Ambassador Osman Keh Kamara presents strong case for Ebola-affected countries to AU

His Excellency, Mr. Osman Keh Kamara, Sierra Leone’s Ambassador Extraordinary and Plenipotentiary to the Federal Democratic Republic of Ethiopia and Permanent Representative to the Africa Union Commission had made a case to the Commission to cease its apparent silence on the sea, land and air blockade imposed on Ebola affected countries.

KEHMAKESSTRONGPOINT

 

Ambassador Kamara presented his case to the African Union during the emergency meeting of the Executive Council of the African Union on the Ebola crisis, which was held on Monday 8th September 2014 in Addis Ababa.

In a statement delivered to the Executive Council of the African Union, the erudite Ambassador made a convincing case for the affected Ebola Virus Disease (EVD) countries which ultimately influenced the Council’s decision to call on Member States of the Union to end the sea, land and air blockade as well as desist from stigmatizing EVD affected countries.

Attached herewith is Ambassador Kamara’s statement :

STATEMENT DELIVERED BY AMBASSADOR OSMAN KEH KAMARA DURING THE EMERGENCY MEETING OF AFRICAN MINISTERS OF FOREIGN AFFAIRS ON THE EBOLA EPEDEMIC IN ADDIS ABABA, ETHIOPIA ON 8th SEPTEMBER, 2014.

 

Excellency, Chairperson of the Executive Council,

The Chairperson of the African Union Commission,

Honourable Ministers of Foreign Affairs of African Union Member States,

Commissioners of the African Union Commission

Members of the Diplomatic Corps,

Colleague Ambassadors and Permanent Representatives to the African Union

Representatives of International Organizations,

Ladies and Gentlemen,

 

My Delegation would like to thank you for the excellent manner in which you have led and continue to lead this important Executive Council Meeting. We have no doubt in your ability to direct this meeting to a successful adoption of an appropriate decision that would streamline the interaction of member states of this union with Ebola affected countries.

 

On behalf of the Government and People of the Republic of Sierra Leone, I would like to thank the Government and People of the Federal Democratic Republic of Ethiopia for hosting this meeting. Similar appreciation goes to the African Union Commission for organizing this very important meeting. Permit me Excellencies, Distinguished delegates to convey profound apology on behalf of my Minister of Foreign Affairs who is unavoidably absent due to prevailing circumstances in my country but has designated me to represent him.

 

Madam Chairperson,

This meeting is long overdue. It is high-time the African Union Commission ceased to remain silence on border closures, flight cancellations following the outbreak of the deadly Ebola Virus Disease (EVD) in the West African Sub-region. Conceivably, if there was in existence a mandatory framework document for Africa’s integration and solidarity, an obligation would have compelled some countries to examine the consequences of isolating and stigmatizing Ebola affected countries and their respective citizens. This Council has the wisdom and competence to adopt a befitting statement on the implicit sea, land and air blockade against Ebola affected countries by some member states of our Union and prescribed containment measures designed to sustain African solidarity. It must be noted that the vision for integration and Africa’s solidarity are intergenerational inheritance – locked, stocked and barreled in the very first paragraph of the preamble of the Constitutive Act of this Union. We have a responsibility to protect, preserve and bequeath these undiluted noble ideals to successive generations.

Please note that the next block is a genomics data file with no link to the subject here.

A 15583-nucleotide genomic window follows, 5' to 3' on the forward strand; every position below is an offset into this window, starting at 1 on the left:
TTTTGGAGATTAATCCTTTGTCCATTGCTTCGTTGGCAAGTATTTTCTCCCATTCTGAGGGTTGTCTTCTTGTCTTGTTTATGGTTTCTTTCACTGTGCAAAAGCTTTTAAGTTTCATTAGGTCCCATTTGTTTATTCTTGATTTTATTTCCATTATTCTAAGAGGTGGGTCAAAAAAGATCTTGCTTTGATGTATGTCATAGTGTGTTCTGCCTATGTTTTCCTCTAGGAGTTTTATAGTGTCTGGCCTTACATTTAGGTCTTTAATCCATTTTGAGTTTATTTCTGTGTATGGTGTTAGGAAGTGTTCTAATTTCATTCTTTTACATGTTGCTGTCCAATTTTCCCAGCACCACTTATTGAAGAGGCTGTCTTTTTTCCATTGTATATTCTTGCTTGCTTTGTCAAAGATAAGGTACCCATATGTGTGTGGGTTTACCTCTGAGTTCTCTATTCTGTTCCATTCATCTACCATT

Madam Chairperson,

A little over a year ago, the United Nations Security Council in a presidential statement removed Sierra Leone from its Agenda as an object for consideration and hailed the country as a “storehouse of lessons” on how to transform war into durable peace, stable democratic governance and the path to economic development. This accolade came after the World Bank had branded Sierra Leone as one of the fastest growing economies in the continent with a growth rate of 14%. Indeed, the country was poised to attain a middle level income by 2030 based on United Nations’ projections. These facts illustrate the level of achievements in political and economic transformations in the country over a period of twelve years after the formal declaration of an eleven year internecine conflict. Suddenly, the extraordinary and unprecedented Ebola epidemic emerged first in Guinea, spread to Liberia, Sierra Leone and Nigeria. The affected countries in West Africa must not be isolated on the perceived notion that these countries are localized for Ebola virus disease. Several years had elapsed (between 1976 to 2014) when the first outbreak of Ebola virus was reported in East Africa. Several thousand miles equally span the two regions. It is prejudicial to impute responsibility on interactions with affected countries for possible occurrence of the disease in another country without scientific justification. In my opinion, the current Ebola epidemic should be viewed as another clarion call to humanity that no society is immune from calamity.

Madam Chairperson,